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Windows frozen on inside of 325xi

Discussion in 'DIY (Do-It-Yourself)' started by mark928s, Mar 14, 2017.

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    First time on the forum. I have a 2005 325xi with 100,000 miles in Michigan. The car was in the driveway twice this winter and both times the windshield and rear window ice over. It's like a thin frost, I have to scrape the windows inside to be able to see out of them. I have tried to run air conditioning while driving but they frosted back over again. I can't see any window or door seals that look damaged either. I have other cars outside as well without problems. Thank you in advance for any help.

    - Mark
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    hmm... given how my old storm windows frost over in sub-freezing temps from the humidity maintained by my furnace humidifier, I'd have to guess what you're seeing means the air in the car is also humid enough for the same thing to be happening as I see with my storm windows. With that degree of frost, I'd be guessing that much moisture means something's leaking and you have some water sitting in the car. 2005, should be E46, which means spare tire I think, pull your trunk floor cover and the side trunk covers and see if there's any water back there. Feel the carpet in the passenger compartment, see if that's all dry. In very cold temps, I've had a few breaths frost on the inside of the front window, but that's nothing like what you're talking about. I'm not sure if underneath the E46 rear seat it's just sheet metal or not - some BMW's have space under the seats where water could sit.

    Air conditioning works to remove humidity which is why it can help to clear windshields, obviously you're not having any luck with that. When you start the car, make sure to direct the air appropriately - hit the defrost button, which should direct all interior cabin air to the vents at the front of the dash and onto the windshield. You'll have to put up with the footwell being cold until the car gets completely warmed up - set the controls manually, don't use the 'auto' setting - have the fan on full blowing the air to the upper vents (which is what defrost setting should do), and when it's blowing hot air, hit the down button to direct air the footwell. The button that pushes air to the center dash vents (the ones that blow directly at your face) should be off. Close the dash vent louvers also, and turn the slider knob to red (which directs coolant so the dash vents can blow hot if desired). Closing the louvers would help, nominally, maximize the air flow to the windshield & footwell. Turn on the rear defroster also, and if it automatically turns off after awhile, turn it back on and repeat to keep it on. Obviously, make sure the temp controls are turned to maximum heat. Unless you have a short drive, once the car engine is fully up to temperature, eventually blowing max heat into the cabin should just about have you sweating. Moisture condenses more easily on a dirty windshield - might be in a cold spell at the moment, but when the weather allows, clean the inside of the windshield so it's completely shmootz-free - no smudges, smears, etc. I think you can run the a/c with the heat on full and still have some dehumidifying effect - using the heat on full may be more effective, though heat only may take longer to clear the windshield. I usually find the a/c, unless it's summertime, doesn't necessarily keep the windshield clear, at least turning it off after awhile in the winter - heat usually does unless it's really, really cold (so cold that you're at the limit of what the car's heating system can counteract). If you're not getting full hot air blowing into the cabin with the temp set to max heat, then there's some sort of heating/cooling system problem - obviously without full heat being delivered, you won't be able to essentially boil/burn off excess moisture. When driving in winter, it's best to have the air going to the windshield and footwell which serves to warm the whole car and keep the windshield clear. Having the dash vents on blowing warm air on your face or hands means there's less to keep the windshield clear. I'd say also buy two 3-packs of these, or at least one 3-pack, and put them in the car. Put 3 in the trunk and 3 in the cabin, to help absorb the humidity. Would seem likely something's leaking into the trunk or cabin, someplace.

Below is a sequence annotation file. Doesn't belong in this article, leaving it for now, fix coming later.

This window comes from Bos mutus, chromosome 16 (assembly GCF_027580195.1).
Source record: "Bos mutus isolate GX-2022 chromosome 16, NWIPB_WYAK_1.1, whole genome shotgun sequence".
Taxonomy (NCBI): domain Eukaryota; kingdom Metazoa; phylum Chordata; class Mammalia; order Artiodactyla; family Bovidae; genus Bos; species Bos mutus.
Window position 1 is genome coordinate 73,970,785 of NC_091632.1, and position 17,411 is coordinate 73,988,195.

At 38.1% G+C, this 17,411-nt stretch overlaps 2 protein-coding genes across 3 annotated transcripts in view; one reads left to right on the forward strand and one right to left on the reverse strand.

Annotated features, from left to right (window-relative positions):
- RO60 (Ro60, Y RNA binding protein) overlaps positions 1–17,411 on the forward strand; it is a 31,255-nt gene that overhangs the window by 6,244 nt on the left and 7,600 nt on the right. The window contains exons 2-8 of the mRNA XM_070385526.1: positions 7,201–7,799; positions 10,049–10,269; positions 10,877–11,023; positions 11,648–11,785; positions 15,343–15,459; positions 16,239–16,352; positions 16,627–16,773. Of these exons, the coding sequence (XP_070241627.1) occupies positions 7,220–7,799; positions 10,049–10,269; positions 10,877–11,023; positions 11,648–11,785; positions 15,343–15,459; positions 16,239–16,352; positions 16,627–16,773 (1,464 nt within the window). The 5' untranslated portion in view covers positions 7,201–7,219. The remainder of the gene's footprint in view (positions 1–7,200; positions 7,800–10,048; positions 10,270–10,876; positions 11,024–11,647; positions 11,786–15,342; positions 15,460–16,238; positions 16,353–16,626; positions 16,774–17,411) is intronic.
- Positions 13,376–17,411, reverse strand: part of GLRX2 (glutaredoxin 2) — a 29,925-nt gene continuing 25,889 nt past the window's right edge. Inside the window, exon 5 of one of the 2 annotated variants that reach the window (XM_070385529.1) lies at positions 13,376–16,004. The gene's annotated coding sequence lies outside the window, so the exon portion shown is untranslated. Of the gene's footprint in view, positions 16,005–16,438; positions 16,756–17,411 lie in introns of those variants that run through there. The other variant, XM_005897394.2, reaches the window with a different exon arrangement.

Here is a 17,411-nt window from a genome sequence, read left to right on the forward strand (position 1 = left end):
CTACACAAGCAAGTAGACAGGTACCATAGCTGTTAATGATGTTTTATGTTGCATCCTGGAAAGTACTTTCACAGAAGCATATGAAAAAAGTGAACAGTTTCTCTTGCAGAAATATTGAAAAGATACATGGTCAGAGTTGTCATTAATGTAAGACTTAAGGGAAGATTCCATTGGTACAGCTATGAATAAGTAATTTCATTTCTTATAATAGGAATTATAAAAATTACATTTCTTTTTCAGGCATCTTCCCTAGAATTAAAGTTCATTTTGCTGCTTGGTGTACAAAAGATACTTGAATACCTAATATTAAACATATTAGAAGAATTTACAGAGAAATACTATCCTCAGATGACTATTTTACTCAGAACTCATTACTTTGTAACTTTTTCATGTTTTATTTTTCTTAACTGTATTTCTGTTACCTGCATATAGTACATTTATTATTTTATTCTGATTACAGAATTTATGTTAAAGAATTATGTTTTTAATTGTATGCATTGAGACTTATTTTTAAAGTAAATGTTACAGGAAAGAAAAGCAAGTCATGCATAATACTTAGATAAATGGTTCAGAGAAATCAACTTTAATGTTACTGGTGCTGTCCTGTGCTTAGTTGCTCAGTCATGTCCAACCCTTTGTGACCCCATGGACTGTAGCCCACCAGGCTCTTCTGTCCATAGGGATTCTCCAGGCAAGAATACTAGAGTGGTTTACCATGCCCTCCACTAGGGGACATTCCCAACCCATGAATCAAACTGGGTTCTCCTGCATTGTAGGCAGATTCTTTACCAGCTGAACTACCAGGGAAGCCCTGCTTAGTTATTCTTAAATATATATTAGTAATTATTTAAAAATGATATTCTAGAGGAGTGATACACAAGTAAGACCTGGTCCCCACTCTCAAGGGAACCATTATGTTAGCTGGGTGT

https://www.griotsgarage.com/product/storage desiccant bags.do
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    Normally see this from a water leak into the vehicle making the carpets wet. Check carpets and if you find one wet the vapor barrier behind the door panel may be causing the water leak.

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